From party discredit to party discretion

Special report. Partisan discretion
By Ivan Sainsaulieu, Frédéric Sawicki, Julien Talpin

The literature on political parties is dominated by the question of their loss of legitimacy and social anchorage. Without denying the discredit, which is tr anslated in particular by the emergence of new forms of electoral enterprises, this introduction argues for a shift from the question of discredit to that of discretion. This shift allows avoiding considering discredit as a totally new and univocal phenomenon and to conceive of political parties as only passive actors of these processes. The question of partisan discretion allows first of all to question the way in which the leaders and activists of these new political enterprises, but also of established parties, deal with the rather radical forms of discredit that they produce or suffer. It also allows, by questioning the forms taken by partisan discretion in the past and nowadays, to underline those discrete strategies also characterize a great variety of situations (risk of repression, electoral strategies of citizen relegitimization, displays modulated according to social compromises…) and often concern territories where the domination of the parties is well established. Recontextualized, discretion thus appears not only as the standard form of modern “professional” politics, but also as a set of tactics and strategies that result from the tension that runs through any party, caught between its insides and its outsides.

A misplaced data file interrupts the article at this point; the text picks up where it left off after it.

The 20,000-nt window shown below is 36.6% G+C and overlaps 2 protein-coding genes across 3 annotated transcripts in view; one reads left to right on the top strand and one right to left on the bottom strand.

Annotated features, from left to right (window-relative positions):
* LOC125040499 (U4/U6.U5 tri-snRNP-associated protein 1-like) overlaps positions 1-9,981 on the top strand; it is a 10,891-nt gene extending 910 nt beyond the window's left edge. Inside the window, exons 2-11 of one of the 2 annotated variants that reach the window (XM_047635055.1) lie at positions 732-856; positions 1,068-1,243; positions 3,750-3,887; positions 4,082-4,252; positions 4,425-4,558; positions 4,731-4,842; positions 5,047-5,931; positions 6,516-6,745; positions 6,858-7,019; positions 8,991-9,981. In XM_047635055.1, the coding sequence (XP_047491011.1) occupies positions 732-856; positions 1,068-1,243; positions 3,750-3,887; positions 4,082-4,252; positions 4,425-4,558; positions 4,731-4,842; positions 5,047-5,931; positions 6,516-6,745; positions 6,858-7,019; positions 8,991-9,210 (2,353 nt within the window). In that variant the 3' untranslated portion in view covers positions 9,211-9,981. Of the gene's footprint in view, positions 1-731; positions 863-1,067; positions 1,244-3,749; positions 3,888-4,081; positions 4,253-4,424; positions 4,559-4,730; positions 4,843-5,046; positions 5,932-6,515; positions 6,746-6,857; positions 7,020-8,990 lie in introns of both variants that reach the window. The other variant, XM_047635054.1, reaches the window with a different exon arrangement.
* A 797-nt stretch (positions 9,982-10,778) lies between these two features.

• political parties
  • political movements
  • political communication
  • partisan secrecy
  • France
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